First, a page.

A proposal to issue up to $1.7 billion in bonds over the next decade could become the biggest sticking point for Kansas House members as they consider whether the state should embark on a new transportation program.
House leaders aren't sure whether a bill creating the $8.2 billion, 10-year program could pass their chamber. The bill calls for financing highway, bridge, rail, airport and public transit projects mostly with state-issued bonds.
"That's a huge amount of bonding," House Speaker Mike O'Neal, a Hutchinson Republican, said. "I don't know whether it passes over here or not."
Supporters hoped a transportation bill would clear the Republican-controlled Legislature on Saturday and go to Democratic Gov. Mark Parkinson, who backs a new program. The Senate approved the bill late Friday night.
But lawmakers adjourned late Saturday before the bill could come up in the House, where lawmakers had yet to review it. Legislators plan to reconvene Monday for the last day or the last few days of their annual session.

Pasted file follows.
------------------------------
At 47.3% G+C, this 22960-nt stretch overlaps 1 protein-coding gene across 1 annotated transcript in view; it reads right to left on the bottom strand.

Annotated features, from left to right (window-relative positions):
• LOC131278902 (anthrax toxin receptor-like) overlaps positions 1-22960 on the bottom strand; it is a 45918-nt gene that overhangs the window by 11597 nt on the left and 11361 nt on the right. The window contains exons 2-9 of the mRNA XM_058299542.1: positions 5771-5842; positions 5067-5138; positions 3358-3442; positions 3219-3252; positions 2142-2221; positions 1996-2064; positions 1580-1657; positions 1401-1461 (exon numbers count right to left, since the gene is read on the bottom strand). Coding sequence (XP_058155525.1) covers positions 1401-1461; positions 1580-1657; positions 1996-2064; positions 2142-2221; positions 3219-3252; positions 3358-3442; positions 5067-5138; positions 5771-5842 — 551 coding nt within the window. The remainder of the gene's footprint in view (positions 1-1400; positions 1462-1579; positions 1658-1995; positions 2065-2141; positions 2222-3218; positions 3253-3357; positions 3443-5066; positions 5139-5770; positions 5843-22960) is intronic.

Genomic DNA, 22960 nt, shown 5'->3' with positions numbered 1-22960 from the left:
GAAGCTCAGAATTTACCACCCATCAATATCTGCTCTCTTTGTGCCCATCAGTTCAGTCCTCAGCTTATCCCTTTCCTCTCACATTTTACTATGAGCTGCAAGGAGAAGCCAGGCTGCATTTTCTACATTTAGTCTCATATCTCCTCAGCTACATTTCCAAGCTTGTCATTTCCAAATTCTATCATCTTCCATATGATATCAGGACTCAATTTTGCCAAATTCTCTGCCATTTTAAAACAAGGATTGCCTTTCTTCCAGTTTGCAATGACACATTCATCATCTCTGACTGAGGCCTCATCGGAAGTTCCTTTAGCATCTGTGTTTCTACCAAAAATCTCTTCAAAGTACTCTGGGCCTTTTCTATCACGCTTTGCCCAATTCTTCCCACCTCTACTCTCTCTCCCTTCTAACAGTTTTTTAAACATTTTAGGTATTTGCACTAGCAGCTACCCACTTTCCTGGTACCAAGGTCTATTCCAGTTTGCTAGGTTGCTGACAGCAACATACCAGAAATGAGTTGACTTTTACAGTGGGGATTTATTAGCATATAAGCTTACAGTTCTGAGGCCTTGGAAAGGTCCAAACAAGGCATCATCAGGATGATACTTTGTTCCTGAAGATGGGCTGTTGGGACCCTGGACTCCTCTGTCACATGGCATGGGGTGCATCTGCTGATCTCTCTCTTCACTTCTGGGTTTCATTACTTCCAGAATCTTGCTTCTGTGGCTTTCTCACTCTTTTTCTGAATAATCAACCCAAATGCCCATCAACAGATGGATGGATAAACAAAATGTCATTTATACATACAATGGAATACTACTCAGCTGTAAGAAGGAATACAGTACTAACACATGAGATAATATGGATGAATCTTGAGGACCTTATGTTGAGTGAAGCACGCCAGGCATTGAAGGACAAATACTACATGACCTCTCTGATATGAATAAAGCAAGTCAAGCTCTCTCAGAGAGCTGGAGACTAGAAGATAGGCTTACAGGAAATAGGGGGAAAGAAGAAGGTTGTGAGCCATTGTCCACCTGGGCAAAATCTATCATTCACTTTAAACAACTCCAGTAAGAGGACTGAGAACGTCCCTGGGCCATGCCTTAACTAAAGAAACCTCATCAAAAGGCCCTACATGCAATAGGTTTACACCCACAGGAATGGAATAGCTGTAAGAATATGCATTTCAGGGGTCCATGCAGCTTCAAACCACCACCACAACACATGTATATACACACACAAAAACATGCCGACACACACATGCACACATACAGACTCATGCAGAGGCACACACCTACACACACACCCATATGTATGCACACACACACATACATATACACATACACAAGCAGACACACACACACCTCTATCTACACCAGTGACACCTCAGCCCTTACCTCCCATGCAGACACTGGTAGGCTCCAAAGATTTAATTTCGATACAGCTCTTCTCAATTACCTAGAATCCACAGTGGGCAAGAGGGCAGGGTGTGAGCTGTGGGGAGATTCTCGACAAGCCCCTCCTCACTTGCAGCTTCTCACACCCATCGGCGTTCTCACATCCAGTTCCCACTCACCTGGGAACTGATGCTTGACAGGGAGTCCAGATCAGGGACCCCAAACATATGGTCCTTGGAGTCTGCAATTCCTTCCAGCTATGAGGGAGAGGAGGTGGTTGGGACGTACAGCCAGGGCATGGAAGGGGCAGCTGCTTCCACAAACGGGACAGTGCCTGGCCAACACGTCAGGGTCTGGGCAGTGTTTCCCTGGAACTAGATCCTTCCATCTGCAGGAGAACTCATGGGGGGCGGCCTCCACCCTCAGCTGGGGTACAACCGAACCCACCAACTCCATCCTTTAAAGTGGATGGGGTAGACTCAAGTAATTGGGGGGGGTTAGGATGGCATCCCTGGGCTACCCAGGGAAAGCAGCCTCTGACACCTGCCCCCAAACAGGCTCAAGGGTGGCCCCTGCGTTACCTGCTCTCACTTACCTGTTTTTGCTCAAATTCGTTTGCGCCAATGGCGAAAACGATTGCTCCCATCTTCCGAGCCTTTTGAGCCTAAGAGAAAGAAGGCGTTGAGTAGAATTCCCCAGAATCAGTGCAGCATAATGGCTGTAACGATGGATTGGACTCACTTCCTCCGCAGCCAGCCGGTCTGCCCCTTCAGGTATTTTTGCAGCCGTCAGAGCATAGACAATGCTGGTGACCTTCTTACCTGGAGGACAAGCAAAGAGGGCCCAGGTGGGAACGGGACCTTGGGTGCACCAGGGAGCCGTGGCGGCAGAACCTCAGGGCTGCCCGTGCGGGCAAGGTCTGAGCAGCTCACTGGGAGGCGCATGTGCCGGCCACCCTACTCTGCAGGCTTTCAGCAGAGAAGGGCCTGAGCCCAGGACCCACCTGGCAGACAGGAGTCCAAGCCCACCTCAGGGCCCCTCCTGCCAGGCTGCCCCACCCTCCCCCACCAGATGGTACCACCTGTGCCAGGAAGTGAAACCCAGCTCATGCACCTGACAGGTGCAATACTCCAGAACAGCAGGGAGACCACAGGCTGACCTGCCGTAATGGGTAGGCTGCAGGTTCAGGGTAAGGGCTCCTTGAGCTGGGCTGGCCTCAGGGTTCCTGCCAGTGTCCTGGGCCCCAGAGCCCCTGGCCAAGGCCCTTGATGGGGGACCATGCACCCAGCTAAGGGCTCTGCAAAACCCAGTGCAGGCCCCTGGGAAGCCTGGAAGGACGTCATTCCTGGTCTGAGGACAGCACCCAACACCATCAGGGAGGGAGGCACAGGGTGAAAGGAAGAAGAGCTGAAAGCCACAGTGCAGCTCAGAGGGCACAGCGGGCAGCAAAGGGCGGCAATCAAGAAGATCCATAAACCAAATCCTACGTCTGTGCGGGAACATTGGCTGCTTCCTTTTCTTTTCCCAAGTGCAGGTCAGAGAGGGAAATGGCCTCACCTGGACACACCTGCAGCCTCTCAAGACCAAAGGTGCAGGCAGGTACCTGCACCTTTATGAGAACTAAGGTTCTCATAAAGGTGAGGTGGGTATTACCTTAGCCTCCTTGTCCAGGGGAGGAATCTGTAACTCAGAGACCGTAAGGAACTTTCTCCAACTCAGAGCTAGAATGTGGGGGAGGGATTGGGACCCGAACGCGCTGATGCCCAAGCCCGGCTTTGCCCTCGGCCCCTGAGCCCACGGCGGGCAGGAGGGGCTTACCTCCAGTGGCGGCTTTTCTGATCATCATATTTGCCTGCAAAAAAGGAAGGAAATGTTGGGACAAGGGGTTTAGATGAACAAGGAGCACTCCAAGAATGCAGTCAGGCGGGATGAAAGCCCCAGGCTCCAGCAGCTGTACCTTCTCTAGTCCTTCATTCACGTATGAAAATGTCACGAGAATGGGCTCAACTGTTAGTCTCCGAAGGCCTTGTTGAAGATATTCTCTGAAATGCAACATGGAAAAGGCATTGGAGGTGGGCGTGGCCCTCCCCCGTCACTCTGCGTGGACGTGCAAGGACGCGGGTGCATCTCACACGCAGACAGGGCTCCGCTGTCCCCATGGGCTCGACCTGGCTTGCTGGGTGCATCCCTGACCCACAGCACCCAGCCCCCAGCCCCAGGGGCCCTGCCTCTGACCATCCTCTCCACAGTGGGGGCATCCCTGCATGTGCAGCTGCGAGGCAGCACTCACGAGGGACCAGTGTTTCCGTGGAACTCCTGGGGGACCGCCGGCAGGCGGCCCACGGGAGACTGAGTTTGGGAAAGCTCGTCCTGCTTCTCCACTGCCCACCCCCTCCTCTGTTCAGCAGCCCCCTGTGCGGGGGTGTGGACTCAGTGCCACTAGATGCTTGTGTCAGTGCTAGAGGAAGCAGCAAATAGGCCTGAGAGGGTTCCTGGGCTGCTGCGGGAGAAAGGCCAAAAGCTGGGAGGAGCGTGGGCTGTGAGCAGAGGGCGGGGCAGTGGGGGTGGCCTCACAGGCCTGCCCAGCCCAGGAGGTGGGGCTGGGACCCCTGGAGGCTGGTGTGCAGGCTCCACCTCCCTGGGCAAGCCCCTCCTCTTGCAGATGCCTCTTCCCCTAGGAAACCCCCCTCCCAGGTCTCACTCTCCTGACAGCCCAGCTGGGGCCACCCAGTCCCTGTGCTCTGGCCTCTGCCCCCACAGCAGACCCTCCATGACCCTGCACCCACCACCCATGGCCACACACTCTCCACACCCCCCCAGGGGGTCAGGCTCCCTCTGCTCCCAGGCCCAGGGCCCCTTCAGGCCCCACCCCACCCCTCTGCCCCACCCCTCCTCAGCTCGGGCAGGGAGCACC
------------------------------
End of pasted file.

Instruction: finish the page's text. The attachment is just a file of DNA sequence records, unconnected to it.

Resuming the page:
The transportation bill has been a priority for some legislators and local officials, as well as construction companies and the Department of Transportation and local officials.
Transportation Secretary Deb Miller said she was disappointed that lawmakers didn't finalize the bill over the weekend. "I suppose Monday will be soon enough," she said.
The new program would follow larger ones that were enacted in 1989 and 1999 and widely seen as successful. Kansas officials credit those programs for Reader's Digest ranking the state's 10,000-mile highway system the best in the nation.
Besides issuing bonds, the state would boost registration fees for heavy trucks to pay for projects. Proposals to hike the state sales tax also would set aside some future revenue for the plan.
Associated Press Writer John Milburn contributed to this report.